(Selling Skills) Always or Never

“Always” or “Never” Be Closing?

Finding the best way to close a sale can be confusing for salespeople. Some experts say, “Always be closing.” Others say, “Never be closing.”

What are salespeople to make of such conflicting opinions?

Actually, sellers often get terrible advice, not just from frauds or inexperienced poseurs, but also from veterans in the field. To understand why this is the case, try reading The 48 Laws of Power by Robert Greene.

Pushy, manipulative salespeople usually work the always-be-closing side of the sales street. That advice feeds their insatiable hunger for commissions. These salespeople constantly press clients to agree to commitments before they’ve gained their customers’ trust, delivered value or earned permission to even make such requests. Trust always come first.

“Sales can be a very rewarding career because, properly done, it requires that you help people get results they couldn’t have achieved without you.”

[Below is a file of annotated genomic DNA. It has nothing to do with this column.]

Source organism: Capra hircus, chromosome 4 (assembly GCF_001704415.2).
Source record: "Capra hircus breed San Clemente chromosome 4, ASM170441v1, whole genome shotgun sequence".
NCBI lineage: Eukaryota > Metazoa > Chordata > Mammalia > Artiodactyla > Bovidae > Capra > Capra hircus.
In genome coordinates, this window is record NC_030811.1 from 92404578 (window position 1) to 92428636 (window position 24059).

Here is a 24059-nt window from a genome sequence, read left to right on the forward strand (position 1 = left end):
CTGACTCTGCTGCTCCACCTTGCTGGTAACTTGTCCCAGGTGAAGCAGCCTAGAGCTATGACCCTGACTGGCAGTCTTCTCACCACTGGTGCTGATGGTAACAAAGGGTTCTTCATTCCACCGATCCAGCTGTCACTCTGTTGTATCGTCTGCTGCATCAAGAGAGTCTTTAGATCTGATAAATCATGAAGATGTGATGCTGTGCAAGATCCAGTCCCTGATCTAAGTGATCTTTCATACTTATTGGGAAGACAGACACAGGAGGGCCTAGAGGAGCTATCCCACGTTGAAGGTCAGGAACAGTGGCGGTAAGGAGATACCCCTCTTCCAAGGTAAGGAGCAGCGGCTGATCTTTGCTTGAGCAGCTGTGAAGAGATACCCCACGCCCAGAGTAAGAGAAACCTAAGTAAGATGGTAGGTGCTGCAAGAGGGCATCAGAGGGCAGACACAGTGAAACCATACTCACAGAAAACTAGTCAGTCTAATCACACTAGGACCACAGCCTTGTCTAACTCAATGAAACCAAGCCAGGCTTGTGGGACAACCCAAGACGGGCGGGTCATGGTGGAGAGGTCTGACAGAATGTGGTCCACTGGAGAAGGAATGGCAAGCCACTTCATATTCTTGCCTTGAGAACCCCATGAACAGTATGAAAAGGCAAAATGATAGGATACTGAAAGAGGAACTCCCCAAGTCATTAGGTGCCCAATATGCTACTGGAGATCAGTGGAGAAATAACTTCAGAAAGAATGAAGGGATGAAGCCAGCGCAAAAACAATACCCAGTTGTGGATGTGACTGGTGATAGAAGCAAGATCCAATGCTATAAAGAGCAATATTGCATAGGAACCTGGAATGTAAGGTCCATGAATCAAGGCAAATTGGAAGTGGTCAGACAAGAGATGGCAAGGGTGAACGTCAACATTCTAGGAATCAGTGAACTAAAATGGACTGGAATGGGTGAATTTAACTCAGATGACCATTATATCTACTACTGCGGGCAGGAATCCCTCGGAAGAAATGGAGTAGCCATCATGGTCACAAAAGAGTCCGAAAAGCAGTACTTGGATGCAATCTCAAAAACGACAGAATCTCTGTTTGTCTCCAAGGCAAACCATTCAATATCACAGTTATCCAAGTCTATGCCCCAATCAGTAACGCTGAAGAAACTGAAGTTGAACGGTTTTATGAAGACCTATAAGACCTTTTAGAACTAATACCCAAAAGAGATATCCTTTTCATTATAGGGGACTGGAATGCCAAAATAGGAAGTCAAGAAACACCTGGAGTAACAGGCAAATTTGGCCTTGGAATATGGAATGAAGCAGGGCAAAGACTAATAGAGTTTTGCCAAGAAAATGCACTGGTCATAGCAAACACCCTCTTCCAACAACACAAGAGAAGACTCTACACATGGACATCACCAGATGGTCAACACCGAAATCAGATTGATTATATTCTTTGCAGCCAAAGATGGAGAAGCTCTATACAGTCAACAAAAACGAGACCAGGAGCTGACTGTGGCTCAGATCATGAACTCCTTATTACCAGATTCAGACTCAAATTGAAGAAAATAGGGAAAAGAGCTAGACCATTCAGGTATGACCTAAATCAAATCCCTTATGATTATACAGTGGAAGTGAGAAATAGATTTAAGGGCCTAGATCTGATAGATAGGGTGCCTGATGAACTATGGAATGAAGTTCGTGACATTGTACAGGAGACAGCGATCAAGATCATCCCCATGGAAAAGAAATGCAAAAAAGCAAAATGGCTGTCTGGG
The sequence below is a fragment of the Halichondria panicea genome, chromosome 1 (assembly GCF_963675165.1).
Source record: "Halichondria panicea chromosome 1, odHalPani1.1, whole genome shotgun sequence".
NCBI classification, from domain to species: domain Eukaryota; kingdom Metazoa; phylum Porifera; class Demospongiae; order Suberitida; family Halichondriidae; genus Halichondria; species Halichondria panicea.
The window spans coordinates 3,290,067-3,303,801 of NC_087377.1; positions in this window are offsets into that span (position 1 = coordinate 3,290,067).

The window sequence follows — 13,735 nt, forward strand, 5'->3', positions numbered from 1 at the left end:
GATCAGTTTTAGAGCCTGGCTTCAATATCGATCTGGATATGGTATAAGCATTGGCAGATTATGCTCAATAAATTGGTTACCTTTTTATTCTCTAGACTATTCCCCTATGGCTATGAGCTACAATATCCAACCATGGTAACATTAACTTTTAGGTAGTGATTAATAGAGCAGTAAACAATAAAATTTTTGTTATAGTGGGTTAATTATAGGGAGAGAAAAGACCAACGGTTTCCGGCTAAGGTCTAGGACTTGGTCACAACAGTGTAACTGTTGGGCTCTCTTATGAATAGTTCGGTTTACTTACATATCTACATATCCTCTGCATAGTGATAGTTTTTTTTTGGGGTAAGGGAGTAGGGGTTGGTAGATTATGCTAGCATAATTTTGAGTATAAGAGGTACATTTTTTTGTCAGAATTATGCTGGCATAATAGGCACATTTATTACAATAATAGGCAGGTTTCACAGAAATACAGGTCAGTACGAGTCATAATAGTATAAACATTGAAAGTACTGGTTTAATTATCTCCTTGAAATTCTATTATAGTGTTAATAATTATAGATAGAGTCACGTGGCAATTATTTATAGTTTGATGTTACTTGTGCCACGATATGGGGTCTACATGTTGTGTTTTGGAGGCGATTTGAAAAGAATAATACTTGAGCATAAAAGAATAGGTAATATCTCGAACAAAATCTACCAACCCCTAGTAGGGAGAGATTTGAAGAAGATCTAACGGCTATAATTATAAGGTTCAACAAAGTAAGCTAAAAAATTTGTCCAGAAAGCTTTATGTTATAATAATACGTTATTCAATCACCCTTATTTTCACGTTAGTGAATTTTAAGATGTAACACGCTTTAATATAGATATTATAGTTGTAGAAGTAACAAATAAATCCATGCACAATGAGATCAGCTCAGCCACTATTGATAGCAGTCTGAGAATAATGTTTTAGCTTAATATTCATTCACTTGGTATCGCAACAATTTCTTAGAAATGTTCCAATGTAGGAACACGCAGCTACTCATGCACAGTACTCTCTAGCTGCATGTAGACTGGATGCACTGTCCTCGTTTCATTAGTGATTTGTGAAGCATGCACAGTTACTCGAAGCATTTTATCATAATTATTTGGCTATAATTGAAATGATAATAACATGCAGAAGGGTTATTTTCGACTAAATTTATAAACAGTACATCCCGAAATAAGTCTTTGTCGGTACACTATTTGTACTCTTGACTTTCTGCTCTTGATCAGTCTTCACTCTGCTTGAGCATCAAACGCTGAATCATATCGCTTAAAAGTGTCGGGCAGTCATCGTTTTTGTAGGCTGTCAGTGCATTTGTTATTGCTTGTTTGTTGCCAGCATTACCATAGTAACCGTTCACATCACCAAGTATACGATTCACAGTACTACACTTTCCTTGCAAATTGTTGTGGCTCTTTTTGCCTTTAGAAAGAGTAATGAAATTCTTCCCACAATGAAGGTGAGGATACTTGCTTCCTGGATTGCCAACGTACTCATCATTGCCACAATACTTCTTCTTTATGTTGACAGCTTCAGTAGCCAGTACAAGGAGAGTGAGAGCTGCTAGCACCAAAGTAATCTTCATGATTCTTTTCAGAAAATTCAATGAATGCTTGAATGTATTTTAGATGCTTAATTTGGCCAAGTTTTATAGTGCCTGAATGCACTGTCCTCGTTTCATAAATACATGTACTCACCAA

These salespeople may try to roll over their clients’ often-legitimate concerns as they push hard to close. They see their clients’ concerns as immaterial. Nothing matters to them except closing.

The tide shifted with the development of “the Internet, social selling, content marketing and inbound” sales. Salespeople are no longer in charge.

Today, clients hold the cards.

Many salespeople have adjusted to this challenging environment by moving away from the always-be-closing approach to adopt its complete opposite: the never-be-closing tactic. In this mode, salespeople never ask for an order. They passively put clients in complete charge of the selling process, which may meander along and never amount to a concrete deal.

“A good salesperson now sounds like a good general manager, and someone who could work in their client’s company. They have a greater depth, gravitas.”

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Categories: Book Review, Reading Notes


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